I read this morning the passage in Luke that speaks of Barabbas. In my copy of the Bible the heading for the passage is ‘Jesus dies in place of Barabbas’. Now, on the surface, the statement might seem to be true. It might be true that Barabbas was due to be executed, but we are not told this in any of the gospel narratives. All we are told is that Barabbas had been imprisoned for rebellion and murder. The first mention of death as a punishment comes only when Jesus’ fate is considered. All we can say at this point is that Barabbas was released and that Jesus was sentenced to death (or more accurately, handed over to the will of his enemies).
So, is there any reason here to say that Jesus died in the place of Barabbas; that a guilty man was released and an innocent man took his place? I do not think so. Why don’t I think so? Mainly because the custom of releasing a prisoner at the feast did not require a substitute. There was no need for someone to take the place of the criminal who was released. What happened on that day long ago was that Pilate saw through the trumped-up charges of the religious leaders and tried to use the custom to effect Jesus’ release. The religious leaders rejected Pilate’s suggestion and they encouraged the people to choose Barabbas instead. Jesus did not die in the place of Barabbas. Jesus died because he was hated by those who ought to have loved him.
Why do I think this is important? Well, some people go to what I believe are extraordinary lengths to find a parallel between this incident and the gospel of free grace. Such a link does not exist.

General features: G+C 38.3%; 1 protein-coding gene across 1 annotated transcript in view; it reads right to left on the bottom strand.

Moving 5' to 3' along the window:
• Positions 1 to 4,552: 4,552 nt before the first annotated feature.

Here are just a few reasons why l think it is a bad mistake to try to make this event into a gospel parallel.
- There was no justice in the Barabbas incident but rather the doing of what was plainly wrong to avoid ‘trouble’. This is why Luke mentioned twice that Barabbas was a terrorist and murderer, in order to highlight the injustice of releasing him. The injustice is also seen in the fact that Pilate several times said that there was no cause for death in Jesus’ behaviour. But at the cross the righteousness of God is revealed and his justice vindicated.
- Jesus did not die as a substitute for Barabbas, who, incidentally, is not said to be under sentence of death in any of the gospels. It was not Jesus for Barabbas, but a question of either Jesus or Barabbas. The leaders and the people made the wicked choice.
- There was no love in the Barabbas incident, instead there was hatred toward Jesus from those who ought to have loved him. At the cross, however, God’s love is revealed in that while we were yet sinners, Christ died for the ungodly.
- There was no response to mercy in the Barabbas incident as no mercy was shown either to Christ or Barabbas; not by the religious leaders nor by Pilate. Expedience was all that mattered.
In short, I believe the gospel is best preached from this passage by highlighting the stark contrast that exists between the Barabbas incident and the gospel, rather than by any imagined comparison.